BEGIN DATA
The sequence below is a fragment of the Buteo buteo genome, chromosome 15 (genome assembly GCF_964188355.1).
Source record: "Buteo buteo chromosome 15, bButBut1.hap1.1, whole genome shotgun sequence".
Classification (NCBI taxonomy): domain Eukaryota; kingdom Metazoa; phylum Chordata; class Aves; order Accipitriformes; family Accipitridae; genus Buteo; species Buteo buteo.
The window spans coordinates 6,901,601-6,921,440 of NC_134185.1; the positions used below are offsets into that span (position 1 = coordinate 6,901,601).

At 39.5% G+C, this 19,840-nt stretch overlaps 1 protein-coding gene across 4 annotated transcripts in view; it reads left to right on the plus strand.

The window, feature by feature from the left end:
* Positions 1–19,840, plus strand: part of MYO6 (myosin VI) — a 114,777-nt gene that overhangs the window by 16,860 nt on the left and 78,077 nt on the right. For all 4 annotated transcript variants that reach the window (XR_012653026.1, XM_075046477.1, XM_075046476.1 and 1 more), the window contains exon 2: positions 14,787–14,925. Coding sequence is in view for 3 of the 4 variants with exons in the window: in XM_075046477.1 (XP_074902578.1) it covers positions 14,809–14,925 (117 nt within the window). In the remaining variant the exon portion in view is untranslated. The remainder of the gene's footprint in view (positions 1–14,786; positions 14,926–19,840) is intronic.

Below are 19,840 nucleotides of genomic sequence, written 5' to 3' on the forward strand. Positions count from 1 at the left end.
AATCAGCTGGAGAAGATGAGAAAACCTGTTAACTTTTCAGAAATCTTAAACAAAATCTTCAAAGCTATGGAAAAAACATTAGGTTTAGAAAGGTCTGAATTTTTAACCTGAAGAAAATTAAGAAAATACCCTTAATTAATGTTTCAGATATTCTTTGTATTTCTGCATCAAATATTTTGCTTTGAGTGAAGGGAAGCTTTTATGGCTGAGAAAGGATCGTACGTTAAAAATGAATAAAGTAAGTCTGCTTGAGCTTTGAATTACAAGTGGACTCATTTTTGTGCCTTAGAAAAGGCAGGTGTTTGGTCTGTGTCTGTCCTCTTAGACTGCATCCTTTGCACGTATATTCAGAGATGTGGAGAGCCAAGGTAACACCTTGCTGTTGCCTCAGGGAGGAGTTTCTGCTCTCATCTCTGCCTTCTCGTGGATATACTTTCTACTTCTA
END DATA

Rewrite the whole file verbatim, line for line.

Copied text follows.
The sequence below is a fragment of the Buteo buteo genome, chromosome 15 (genome assembly GCF_964188355.1).
Source record: "Buteo buteo chromosome 15, bButBut1.hap1.1, whole genome shotgun sequence".
Classification (NCBI taxonomy): domain Eukaryota; kingdom Metazoa; phylum Chordata; class Aves; order Accipitriformes; family Accipitridae; genus Buteo; species Buteo buteo.
The window spans coordinates 6,901,601-6,921,440 of NC_134185.1; the positions used below are offsets into that span (position 1 = coordinate 6,901,601).

At 39.5% G+C, this 19,840-nt stretch overlaps 1 protein-coding gene across 4 annotated transcripts in view; it reads left to right on the plus strand.

The window, feature by feature from the left end:
* Positions 1–19,840, plus strand: part of MYO6 (myosin VI) — a 114,777-nt gene that overhangs the window by 16,860 nt on the left and 78,077 nt on the right. For all 4 annotated transcript variants that reach the window (XR_012653026.1, XM_075046477.1, XM_075046476.1 and 1 more), the window contains exon 2: positions 14,787–14,925. Coding sequence is in view for 3 of the 4 variants with exons in the window: in XM_075046477.1 (XP_074902578.1) it covers positions 14,809–14,925 (117 nt within the window). In the remaining variant the exon portion in view is untranslated. The remainder of the gene's footprint in view (positions 1–14,786; positions 14,926–19,840) is intronic.

Below are 19,840 nucleotides of genomic sequence, written 5' to 3' on the forward strand. Positions count from 1 at the left end.
AATCAGCTGGAGAAGATGAGAAAACCTGTTAACTTTTCAGAAATCTTAAACAAAATCTTCAAAGCTATGGAAAAAACATTAGGTTTAGAAAGGTCTGAATTTTTAACCTGAAGAAAATTAAGAAAATACCCTTAATTAATGTTTCAGATATTCTTTGTATTTCTGCATCAAATATTTTGCTTTGAGTGAAGGGAAGCTTTTATGGCTGAGAAAGGATCGTACGTTAAAAATGAATAAAGTAAGTCTGCTTGAGCTTTGAATTACAAGTGGACTCATTTTTGTGCCTTAGAAAAGGCAGGTGTTTGGTCTGTGTCTGTCCTCTTAGACTGCATCCTTTGCACGTATATTCAGAGATGTGGAGAGCCAAGGTAACACCTTGCTGTTGCCTCAGGGAGGAGTTTCTGCTCTCATCTCTGCCTTCTCGTGGATATACTTTCTACTTCTA